NEWS-LGBTQ2

Rabbi Judith Beiner, next to Phillip Washington, says people in the Jewish community tend to hide problems behind closed doors. (Photo by Kevin Madigan)

By Kevin Madigan | kmadigan@atljewishtimes.com

Not only does religion fail to a guard against addiction, but it can add situations and pressures that encourage problems, especially for members of the lesbian, gay, bisexual and transgender community.

An interfaith discussion explored substance abuse and recovery among LGBT people Tuesday, June 16, at the Phillip Rush Center. Audrey Galex, a journalist and part-time professor at Georgia State University, moderated the discussion, convened by SOJOURN: Southern Jewish Resource Network for Gender and Sexual Diversity.

“If you don’t think addiction issues happen in your family or have done in the past, you need to wake up,” Galex said. “No matter what your sexual orientation is, no matter your gender identification, it is part of family life in the 21st century. It’s of particular concern to our LGBT community because our faith perhaps plays a role or contributes to some of our mental and emotional issues.”

Panelist Phillip Washington, a recovering addict who calls himself an androgynous gay man, said both his parents were ordained ministers who hid behind Scripture and refused to face the reality of their son’s lifestyle. Homosexuality and addiction “were a double whammy of shame for the family,” he said. “When I spoke about me to them, it was always, ‘What will the people say? How will they look at us as parents?’ When I asked what the real issue was, I wouldn’t hear anything about their own personal feelings on why it was such a problem. It was always a ‘Jesus will fix it’ type of thing. When it came to sexual issues, what is there to fix? Because that means I’m broken. My addiction and my sexual orientation are not the same thing. With addiction, I had to look at the part that I played first before Jesus could fix anything. I had to get past that.”

Washington stressed he does not blame his religious upbringing for his addictions. “After first tasting alcohol, I remember feeling free and not self-conscious about who I was. It was a false sense of security that took away all those stigmas I carried with myself. So I used it to hide, not knowing there was another way.”

Rabbi Judith Beiner, the community chaplain at Jewish Family & Career Services, said that when it comes to addictive behavior, Jews are set up to fail because of the intransigence of traditions stretching back thousands of years in “an institution where everything looks right on the surface.”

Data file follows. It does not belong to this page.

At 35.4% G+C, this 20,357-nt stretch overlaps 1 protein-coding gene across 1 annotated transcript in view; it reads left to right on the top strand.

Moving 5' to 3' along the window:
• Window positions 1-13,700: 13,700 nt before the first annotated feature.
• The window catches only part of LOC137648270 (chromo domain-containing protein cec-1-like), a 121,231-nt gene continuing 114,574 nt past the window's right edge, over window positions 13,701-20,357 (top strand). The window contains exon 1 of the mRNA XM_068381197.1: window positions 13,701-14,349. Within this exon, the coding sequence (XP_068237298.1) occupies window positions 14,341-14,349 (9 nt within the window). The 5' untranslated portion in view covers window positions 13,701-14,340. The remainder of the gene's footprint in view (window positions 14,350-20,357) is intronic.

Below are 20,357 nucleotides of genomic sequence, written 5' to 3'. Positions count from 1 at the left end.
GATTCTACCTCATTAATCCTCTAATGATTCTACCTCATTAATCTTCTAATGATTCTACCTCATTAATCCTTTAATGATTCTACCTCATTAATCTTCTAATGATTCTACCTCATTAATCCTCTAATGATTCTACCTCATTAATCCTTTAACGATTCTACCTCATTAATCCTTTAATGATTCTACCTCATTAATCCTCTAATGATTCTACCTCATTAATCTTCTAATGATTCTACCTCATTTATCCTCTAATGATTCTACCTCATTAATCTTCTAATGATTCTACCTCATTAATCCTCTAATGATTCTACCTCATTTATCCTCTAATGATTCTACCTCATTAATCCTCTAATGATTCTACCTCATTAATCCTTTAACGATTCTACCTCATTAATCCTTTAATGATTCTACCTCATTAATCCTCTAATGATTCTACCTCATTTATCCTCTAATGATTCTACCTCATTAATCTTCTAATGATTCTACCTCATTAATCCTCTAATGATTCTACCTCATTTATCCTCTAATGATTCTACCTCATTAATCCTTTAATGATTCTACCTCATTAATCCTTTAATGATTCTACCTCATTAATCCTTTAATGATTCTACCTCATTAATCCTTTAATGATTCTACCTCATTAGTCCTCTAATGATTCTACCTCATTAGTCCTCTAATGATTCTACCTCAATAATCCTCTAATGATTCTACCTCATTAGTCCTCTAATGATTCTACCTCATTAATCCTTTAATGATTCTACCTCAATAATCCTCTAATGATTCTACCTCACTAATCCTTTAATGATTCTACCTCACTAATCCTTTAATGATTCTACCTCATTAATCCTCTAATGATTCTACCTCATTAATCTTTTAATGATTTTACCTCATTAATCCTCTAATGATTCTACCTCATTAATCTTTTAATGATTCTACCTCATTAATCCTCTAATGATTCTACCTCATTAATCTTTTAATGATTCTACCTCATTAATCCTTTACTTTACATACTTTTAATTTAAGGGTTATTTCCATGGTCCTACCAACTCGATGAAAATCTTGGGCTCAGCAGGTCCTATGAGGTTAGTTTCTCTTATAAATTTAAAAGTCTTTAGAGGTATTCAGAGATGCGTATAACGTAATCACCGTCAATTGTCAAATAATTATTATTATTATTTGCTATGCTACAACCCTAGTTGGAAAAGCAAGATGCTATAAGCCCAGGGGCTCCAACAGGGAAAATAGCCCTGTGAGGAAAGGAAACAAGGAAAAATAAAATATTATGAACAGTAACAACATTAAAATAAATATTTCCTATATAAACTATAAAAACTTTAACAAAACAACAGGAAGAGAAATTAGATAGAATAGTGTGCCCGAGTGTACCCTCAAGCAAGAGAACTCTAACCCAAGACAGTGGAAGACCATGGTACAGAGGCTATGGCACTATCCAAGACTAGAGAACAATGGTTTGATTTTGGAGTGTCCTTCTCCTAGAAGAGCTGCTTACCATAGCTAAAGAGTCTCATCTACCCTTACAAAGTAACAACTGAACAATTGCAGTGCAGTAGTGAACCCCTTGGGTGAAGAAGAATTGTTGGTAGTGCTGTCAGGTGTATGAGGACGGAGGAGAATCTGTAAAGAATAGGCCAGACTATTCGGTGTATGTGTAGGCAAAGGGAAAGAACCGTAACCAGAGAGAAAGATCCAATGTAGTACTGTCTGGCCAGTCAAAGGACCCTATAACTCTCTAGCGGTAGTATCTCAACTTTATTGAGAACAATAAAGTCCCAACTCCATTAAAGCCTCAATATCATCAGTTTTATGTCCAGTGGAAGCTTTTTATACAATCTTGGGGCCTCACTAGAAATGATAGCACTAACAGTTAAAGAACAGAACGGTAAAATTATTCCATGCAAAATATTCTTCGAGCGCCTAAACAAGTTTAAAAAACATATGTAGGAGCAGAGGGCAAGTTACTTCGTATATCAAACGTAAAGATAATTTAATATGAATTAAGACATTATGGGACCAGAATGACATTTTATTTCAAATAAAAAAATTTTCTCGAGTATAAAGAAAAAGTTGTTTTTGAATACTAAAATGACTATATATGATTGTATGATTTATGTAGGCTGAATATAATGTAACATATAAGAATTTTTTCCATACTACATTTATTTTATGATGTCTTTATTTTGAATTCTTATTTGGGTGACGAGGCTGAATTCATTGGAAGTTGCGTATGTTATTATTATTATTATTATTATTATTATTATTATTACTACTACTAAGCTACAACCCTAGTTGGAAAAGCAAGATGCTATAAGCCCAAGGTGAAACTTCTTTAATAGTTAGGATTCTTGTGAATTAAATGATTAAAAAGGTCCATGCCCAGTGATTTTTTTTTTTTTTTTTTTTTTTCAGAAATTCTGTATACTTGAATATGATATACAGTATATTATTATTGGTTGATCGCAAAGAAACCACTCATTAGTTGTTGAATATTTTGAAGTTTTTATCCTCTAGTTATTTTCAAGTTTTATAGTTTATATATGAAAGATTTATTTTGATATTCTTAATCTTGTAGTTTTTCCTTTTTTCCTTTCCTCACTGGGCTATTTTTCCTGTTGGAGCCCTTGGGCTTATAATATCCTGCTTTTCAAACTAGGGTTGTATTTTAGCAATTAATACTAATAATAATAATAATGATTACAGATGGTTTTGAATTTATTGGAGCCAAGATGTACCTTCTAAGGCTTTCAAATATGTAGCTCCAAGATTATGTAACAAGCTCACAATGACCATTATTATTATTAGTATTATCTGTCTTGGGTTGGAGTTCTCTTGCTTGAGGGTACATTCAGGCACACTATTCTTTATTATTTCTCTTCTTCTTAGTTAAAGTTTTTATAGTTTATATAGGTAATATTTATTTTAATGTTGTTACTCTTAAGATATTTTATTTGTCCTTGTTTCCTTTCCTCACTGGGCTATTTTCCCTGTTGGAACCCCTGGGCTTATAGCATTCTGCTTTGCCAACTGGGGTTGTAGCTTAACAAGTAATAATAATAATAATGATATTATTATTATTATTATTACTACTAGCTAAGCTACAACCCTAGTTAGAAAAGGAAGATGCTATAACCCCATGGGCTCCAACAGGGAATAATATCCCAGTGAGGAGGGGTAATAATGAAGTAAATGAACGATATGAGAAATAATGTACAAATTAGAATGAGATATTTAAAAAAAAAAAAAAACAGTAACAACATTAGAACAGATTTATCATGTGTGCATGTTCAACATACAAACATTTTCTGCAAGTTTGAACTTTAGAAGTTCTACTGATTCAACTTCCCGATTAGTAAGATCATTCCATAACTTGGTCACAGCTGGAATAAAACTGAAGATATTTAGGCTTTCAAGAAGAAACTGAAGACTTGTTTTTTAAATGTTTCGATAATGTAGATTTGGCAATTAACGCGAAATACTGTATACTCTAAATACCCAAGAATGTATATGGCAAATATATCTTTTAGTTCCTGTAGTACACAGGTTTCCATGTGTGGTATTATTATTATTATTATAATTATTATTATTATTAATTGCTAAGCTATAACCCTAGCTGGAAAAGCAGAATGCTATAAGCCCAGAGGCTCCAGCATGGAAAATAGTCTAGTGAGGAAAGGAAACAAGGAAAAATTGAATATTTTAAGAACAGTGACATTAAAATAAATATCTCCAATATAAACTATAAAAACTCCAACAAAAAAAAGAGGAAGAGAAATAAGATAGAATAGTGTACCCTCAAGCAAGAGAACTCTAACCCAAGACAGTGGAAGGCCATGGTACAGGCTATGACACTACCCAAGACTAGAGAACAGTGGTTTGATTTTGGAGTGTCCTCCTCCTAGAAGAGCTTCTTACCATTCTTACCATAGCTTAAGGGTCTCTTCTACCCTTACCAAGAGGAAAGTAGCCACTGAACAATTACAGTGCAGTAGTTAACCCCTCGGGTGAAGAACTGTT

“Every holiday comes with too much food. Lots of alcohol. Sometimes the command to drink,” Rabbi Beiner said. “Way too many synagogues have casino nights. Eating disorders are very common, particularly in ultra-Orthodox communities, because women are constantly cooking, feeding people, have many children and have to look perfect. That attitude of a perfect family extends to people with illnesses like cancer. If anyone has a problem, keep it behind closed doors.”

Galex, a member of Congregation Bet Haverim, responded to Rabbi Beiner: “Our community likes to say these are the exceptions, these are not the norms, instead of saying, ‘What’s wrong here? How was this hidden for so long? Was there some kind of cover-up?’ We should address these things in a healthy way so there’s some kind of healing. We just tend to push it under the rug.”
Rabbi Beiner added: “It’s important that we recognize that there are people with addictions and not hide away from it. From an institutional level, one of the best things we can do is recognize that all these things are part of our language, part of our culture. If you want to reveal something about yourself, it should be embraced without judgment. It’s a risk, of course. People are people. You can’t control how they’re going to judge. Ideally you give them information, awareness, experience, and be less judgmental. We have to talk the talk and create safe places so that people can reveal their issues and be supported.”